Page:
Thanks to the collaborative work already performed in SMPTE, VSF and AES, our industry has built a solid basis for a sustainable transition to IP. AIMS’s support of open standards and technical recommendations such as TR-03, TR-04 and AES67 afford us an opportunity to eliminate the fragmentation of implementations that our industry has endured over the last 20 years.Andreas Hilmer, Director Marketing & Communications, Lawo
“Our customers need the flexibility to implement the solutions that work best in their environments, with the confidence that all equipment will speak the same language and work together seamlessly,” said Mike Cronk, senior vice president of strategic marketing, Grass Valley. “With the IP transition, thanks to the collaborative work already done in SMPTE and VSF, our industry has the opportunity to avoid the mistakes of the past where multiple proprietary approaches were adopted, adding cost and complexity for everyone—such as in the tape and file format wars of a decade ago. AIMS is dedicated to an open standards approach and Grass Valley fully supports its mission.”
“Technology in this industry is changing more quickly than ever, and broadcasters need to know that their investments will protect them over the long run,” Cronk said.
Representatives from SAM said they welcome the formation of AIMS and what it stands for. Tim Thorsteinson, CEO of SAM, said, “AIMS’ mandate dovetails precisely with the issues that we have identified from our R&D work and initial IP deployments on the production and playout side: we need to push forwards with standardization. Without this, we won’t see a true market develop around IP products and therefore the full benefits won’t be realized.”
An example is SAM’s work with Dutch media group DutchView Infostrada, part of the NEP worldwide network. Based on SAM’s SDI-to-IP transition solution, DutchView has successfully broadcast its first live, IP-based multi-camera broadcasts using SAM’s Cloud Production platform. All production operations were centralized on the company’s own data centers at the Media Park in Hilversum, fed by IP-streamed media over its own dedicated dark fiber-optic network links directly from the event, studio and centralized galleries.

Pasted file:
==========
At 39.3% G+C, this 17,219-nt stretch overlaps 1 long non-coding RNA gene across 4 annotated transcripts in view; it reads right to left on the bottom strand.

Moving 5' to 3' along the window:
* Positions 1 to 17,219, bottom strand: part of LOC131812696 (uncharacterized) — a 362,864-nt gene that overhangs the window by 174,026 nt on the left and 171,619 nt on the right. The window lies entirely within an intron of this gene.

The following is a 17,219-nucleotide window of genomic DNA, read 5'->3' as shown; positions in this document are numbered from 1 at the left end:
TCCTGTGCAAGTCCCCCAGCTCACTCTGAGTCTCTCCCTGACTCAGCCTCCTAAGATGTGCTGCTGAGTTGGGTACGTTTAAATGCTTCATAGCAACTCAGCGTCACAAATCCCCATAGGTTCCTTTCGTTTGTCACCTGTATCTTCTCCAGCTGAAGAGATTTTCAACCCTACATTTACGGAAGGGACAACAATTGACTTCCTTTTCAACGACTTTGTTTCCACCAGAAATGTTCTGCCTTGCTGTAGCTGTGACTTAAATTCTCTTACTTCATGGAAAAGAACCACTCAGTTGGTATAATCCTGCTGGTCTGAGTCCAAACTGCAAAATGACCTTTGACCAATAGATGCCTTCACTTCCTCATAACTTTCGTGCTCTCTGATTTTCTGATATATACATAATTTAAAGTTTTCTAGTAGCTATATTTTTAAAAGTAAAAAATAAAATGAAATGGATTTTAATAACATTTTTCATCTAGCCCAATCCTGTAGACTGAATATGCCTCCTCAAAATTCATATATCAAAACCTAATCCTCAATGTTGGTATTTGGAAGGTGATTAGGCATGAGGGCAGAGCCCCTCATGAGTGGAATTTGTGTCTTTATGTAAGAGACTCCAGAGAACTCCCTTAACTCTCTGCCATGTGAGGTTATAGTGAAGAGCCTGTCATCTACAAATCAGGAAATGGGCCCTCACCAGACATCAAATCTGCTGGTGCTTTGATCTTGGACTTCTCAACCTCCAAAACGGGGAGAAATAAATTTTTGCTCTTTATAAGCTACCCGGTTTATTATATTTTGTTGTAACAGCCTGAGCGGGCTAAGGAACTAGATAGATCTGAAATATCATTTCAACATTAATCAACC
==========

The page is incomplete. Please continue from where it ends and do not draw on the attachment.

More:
“The time is now for this,” Thorsteinson said, “We don’t want to see the industry heading down a proprietary route, which it’s in danger of doing. Open standards work is of course already taking place, with active testing occurring and in which we are participating, but to have an umbrella association working collaboratively is vital.”
You might also like...
IP is delivering unprecedented flexibility and scalability for broadcasters. But there is a price to pay for these benefits, namely, the complexity of the system increases significantly as we add more video and audio over IP.
TV engineers are always busy behind the scenes, monitoring and maintaining technical quality to make the station and those in front of the cameras sound and look their best, and thinking of ways to make it better.
KVM-over-IP or classical KVM: what’s the better solution for my application?
KVM (keyboard, video, mouse) switching and KVM extension provide access to critical IT assets. They might be deployed to give desktop users access to multiple computers from a single console, keyboard, and mouse, or implemented by facilities to enable distribution…
Having a collection of PCs and MACs stacked under a desk to facilitate the multitude of operational requirements not only proves difficult to operate but challenges our modern ideas around security and makes maintenance almost impossible.